Instead, this spacious flat was sophisticated without being flamboyant and, even though every single piece of furniture was probably worth more than an average car, it was a… subtle luxury and, most importantly, it was "liveable". The flooring was of a well maintained white marble, the walls were also white, contrasting with the antique ebony furniture. There were a few touches of modernity: the electronic appliances, the lamps, the couch… Moreover, the unused kitchen and the enormous bathroom could be defined state of the art and seemed to come straight from a design magazine. Still, the black and white theme was constant and the dominance of the latter gave the place a nice sense of luminosity, despite the fact that the only illumination which ever graced it was artificial. While the external walls had enormous windows, like in every skyscraper, there was a complex mechanism of UV-proof shutters which automatically lowered themselves one hour before sunrise. For security reasons though, they could only be raised "manually" on situ and the bedroom had been deliberately placed "internally", so that it had no windows. Additionally, its doors had extremely secure locks and were even more sturdy than the one leading out of the apartment.
Someone may deem these precautions paranoid, but I was glad they were present and I actually almost never raised the shutters, if not for a short time: sun was our worst enemy and one could never be too cautious.
I walked through the living room and entered the bedroom, as I wanted to change into something slightly more comfortable for the flight: I had already arranged the selected clothes on the quilt of the King – sized canopy bed, as if LaCroix would have ever settled for something smaller. Sleeping in his bed had been awkward at first, even if the mattress felt like heaven and the whole place had been "cleansed" of almost every trace of his presence before I moved in. Still, from time to time, I stumbled upon some things that had been left behind and forgotten, usually in the back of some drawer: a tie, a watch, a single white gold cufflink adorned with a small sapphire, an almost empty jar of soft-hold styling gel… It was ironic, really: every time I was nearly getting accustomed to living here and considering the place as "my haven", some little everyday object would pop up, marking the territory as his and making me feel like a squatter. It was as if the fates forbid that I forget about LaCroix, even if he seemed to have relented with his mails: thank goodness for small mercies.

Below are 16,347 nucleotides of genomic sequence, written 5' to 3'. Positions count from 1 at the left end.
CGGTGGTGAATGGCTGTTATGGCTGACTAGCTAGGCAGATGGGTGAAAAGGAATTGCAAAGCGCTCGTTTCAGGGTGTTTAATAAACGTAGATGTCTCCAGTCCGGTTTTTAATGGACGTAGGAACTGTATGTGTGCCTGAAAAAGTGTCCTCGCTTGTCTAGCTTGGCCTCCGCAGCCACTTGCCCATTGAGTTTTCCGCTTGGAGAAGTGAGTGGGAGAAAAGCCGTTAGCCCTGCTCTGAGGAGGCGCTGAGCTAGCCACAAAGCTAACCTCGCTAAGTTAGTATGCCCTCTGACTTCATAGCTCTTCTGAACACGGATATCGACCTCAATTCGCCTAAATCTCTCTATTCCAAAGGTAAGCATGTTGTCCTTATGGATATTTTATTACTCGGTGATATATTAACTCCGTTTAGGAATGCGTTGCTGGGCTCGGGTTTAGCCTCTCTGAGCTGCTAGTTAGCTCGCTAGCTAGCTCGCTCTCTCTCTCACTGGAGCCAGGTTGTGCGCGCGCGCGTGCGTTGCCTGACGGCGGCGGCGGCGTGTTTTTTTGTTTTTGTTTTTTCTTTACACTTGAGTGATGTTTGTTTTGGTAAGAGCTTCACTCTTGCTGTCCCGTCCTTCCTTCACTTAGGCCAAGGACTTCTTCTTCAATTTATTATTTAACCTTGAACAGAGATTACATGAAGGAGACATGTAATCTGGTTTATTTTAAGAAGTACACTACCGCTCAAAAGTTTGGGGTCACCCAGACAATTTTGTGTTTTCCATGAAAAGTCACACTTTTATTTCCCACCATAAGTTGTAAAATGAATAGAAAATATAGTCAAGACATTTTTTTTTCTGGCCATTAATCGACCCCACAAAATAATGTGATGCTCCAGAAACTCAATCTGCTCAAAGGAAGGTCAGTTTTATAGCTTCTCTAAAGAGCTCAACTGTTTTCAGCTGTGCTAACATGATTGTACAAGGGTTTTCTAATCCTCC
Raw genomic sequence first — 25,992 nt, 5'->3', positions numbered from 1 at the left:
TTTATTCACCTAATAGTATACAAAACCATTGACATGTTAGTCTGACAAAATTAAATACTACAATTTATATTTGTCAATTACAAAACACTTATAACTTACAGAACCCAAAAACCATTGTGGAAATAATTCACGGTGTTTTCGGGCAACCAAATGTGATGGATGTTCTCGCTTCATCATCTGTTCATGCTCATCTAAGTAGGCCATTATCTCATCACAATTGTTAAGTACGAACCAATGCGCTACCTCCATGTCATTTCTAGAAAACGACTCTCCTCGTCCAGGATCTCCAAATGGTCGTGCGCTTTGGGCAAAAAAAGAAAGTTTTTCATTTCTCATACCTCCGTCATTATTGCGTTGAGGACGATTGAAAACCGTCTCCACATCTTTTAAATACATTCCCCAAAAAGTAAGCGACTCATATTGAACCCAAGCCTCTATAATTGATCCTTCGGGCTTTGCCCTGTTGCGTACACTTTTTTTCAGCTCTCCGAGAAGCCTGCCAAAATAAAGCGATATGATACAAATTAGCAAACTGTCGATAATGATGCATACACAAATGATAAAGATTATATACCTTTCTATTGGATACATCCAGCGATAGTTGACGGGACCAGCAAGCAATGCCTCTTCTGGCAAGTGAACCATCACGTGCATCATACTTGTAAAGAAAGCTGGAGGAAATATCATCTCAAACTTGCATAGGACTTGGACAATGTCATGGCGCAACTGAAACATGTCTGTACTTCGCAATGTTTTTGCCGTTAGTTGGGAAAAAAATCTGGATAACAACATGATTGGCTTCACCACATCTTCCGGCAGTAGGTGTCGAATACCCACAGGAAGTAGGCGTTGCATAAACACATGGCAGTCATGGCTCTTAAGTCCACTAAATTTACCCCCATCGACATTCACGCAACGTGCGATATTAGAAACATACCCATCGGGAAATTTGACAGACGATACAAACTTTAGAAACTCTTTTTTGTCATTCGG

Furthermore, in the living room there were a few shelves filled with various books of his: in all probability they were too heavy and not rare enough to warrant a cross-continental shipment. I had not had the time to browse through them yet, but I had to confess that they piqued my curiosity a bit. Books could tell quite a lot about their owner, after all, and, although a study in LaCroix's character was rather pointless, the inquisitive part of me was intrigued by the possibility to learn more about him. Of course, accomplishing the result with a few tomes was pretty impossible, unless I were a modern version of Sherlock Holmes and a master psychologist, which, sadly, I was not. Still, for example, the style of this apartment – more or less sober – and the striking contrast with the "throne room" made me wonder which one reflected the "real" LaCroix: either the ostentation of wealth was merely a façade to "impress" the audience, which he could drop in private, or his real haven had been his office, in a sense… The place which suited him best and where he spent most of his time, while these rooms had merely been used during torpor and, as such, he had not put too much effort or consideration in furnishing and decorating them. Or he had more than one side, more than one face, which was also most likely, especially for members of our Clan…
I snapped myself out of this train of thoughts, since I was once again fully clothed and ready to leave. I took one last look in the mirror and in my purse, reassuring myself that it did not contain anything that may cause a problem with the security at the airport: even though we were travelling with a special private jet, we still had to undergo the scans and procedures and attracting attention was never a good idea, no matter how proficient at Domination I could be. The intercom buzzed and Chunk's tremulous voice announced that Cutteridge was waiting for me in the lobby and someone was coming to pick up my luggage. I opened the door and recognised the guy as Martin, one of the Primogen's ghouls: he was very tall and very bulky, like an armoire on two feet. Of course, after having been in the presence of the former Sheriff, Martin paled in comparison, but at least he could carry out some semblance of conversation, even if he was not a man of many words.
Once we reached the entrance hall, I could sense that Cutteridge was impatient and nervous, while poor Chunk seemed nearly petrified: being in the Primogen's presence was very similar to entering a freezer and tonight he was even more cadaverous than usual. A wonderful way to start this trip.
"President Cutteridge," I greeted him politely, bending my head to perform a subtle bow, as he nodded in return. I could not exactly call him Primogen in front of a Kine.